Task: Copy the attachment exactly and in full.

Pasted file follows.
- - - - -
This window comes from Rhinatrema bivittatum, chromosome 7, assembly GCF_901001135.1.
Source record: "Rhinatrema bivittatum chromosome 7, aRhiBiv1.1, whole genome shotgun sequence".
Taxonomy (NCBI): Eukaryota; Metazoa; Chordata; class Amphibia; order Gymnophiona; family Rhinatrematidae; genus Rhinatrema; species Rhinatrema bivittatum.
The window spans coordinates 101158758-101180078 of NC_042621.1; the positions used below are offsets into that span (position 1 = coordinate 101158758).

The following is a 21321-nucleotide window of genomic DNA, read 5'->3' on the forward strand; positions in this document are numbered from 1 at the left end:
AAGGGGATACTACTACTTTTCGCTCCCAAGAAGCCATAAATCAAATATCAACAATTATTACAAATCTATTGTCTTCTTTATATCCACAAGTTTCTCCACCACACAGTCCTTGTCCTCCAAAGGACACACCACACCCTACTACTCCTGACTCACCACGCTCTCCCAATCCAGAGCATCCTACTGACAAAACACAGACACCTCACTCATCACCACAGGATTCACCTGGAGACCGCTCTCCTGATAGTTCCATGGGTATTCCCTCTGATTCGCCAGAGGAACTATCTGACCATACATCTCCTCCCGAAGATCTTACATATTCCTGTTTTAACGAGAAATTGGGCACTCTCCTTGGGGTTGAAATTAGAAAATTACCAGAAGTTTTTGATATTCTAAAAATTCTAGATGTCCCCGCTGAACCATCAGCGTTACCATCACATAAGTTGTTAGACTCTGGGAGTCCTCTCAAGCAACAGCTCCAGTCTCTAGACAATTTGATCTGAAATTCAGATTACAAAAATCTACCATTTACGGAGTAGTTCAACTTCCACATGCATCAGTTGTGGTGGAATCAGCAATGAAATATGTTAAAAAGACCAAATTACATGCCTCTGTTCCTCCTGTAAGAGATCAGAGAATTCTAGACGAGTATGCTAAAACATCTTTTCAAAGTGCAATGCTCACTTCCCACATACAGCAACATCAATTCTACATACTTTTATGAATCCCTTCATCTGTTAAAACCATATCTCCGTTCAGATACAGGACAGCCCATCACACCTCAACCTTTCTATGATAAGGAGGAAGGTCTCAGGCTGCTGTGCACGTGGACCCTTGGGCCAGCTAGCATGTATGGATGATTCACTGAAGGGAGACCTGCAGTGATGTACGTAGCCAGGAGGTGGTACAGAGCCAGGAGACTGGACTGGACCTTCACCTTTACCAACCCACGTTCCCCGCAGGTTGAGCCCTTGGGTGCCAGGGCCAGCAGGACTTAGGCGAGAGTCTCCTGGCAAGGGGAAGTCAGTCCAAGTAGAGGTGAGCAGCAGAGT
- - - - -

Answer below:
This window comes from Rhinatrema bivittatum, chromosome 7, assembly GCF_901001135.1.
Source record: "Rhinatrema bivittatum chromosome 7, aRhiBiv1.1, whole genome shotgun sequence".
Taxonomy (NCBI): Eukaryota; Metazoa; Chordata; class Amphibia; order Gymnophiona; family Rhinatrematidae; genus Rhinatrema; species Rhinatrema bivittatum.
The window spans coordinates 101158758-101180078 of NC_042621.1; the positions used below are offsets into that span (position 1 = coordinate 101158758).

The following is a 21321-nucleotide window of genomic DNA, read 5'->3' on the forward strand; positions in this document are numbered from 1 at the left end:
AAGGGGATACTACTACTTTTCGCTCCCAAGAAGCCATAAATCAAATATCAACAATTATTACAAATCTATTGTCTTCTTTATATCCACAAGTTTCTCCACCACACAGTCCTTGTCCTCCAAAGGACACACCACACCCTACTACTCCTGACTCACCACGCTCTCCCAATCCAGAGCATCCTACTGACAAAACACAGACACCTCACTCATCACCACAGGATTCACCTGGAGACCGCTCTCCTGATAGTTCCATGGGTATTCCCTCTGATTCGCCAGAGGAACTATCTGACCATACATCTCCTCCCGAAGATCTTACATATTCCTGTTTTAACGAGAAATTGGGCACTCTCCTTGGGGTTGAAATTAGAAAATTACCAGAAGTTTTTGATATTCTAAAAATTCTAGATGTCCCCGCTGAACCATCAGCGTTACCATCACATAAGTTGTTAGACTCTGGGAGTCCTCTCAAGCAACAGCTCCAGTCTCTAGACAATTTGATCTGAAATTCAGATTACAAAAATCTACCATTTACGGAGTAGTTCAACTTCCACATGCATCAGTTGTGGTGGAATCAGCAATGAAATATGTTAAAAAGACCAAATTACATGCCTCTGTTCCTCCTGTAAGAGATCAGAGAATTCTAGACGAGTATGCTAAAACATCTTTTCAAAGTGCAATGCTCACTTCCCACATACAGCAACATCAATTCTACATACTTTTATGAATCCCTTCATCTGTTAAAACCATATCTCCGTTCAGATACAGGACAGCCCATCACACCTCAACCTTTCTATGATAAGGAGGAAGGTCTCAGGCTGCTGTGCACGTGGACCCTTGGGCCAGCTAGCATGTATGGATGATTCACTGAAGGGAGACCTGCAGTGATGTACGTAGCCAGGAGGTGGTACAGAGCCAGGAGACTGGACTGGACCTTCACCTTTACCAACCCACGTTCCCCGCAGGTTGAGCCCTTGGGTGCCAGGGCCAGCAGGACTTAGGCGAGAGTCTCCTGGCAAGGGGAAGTCAGTCCAAGTAGAGGTGAGCAGCAGAGT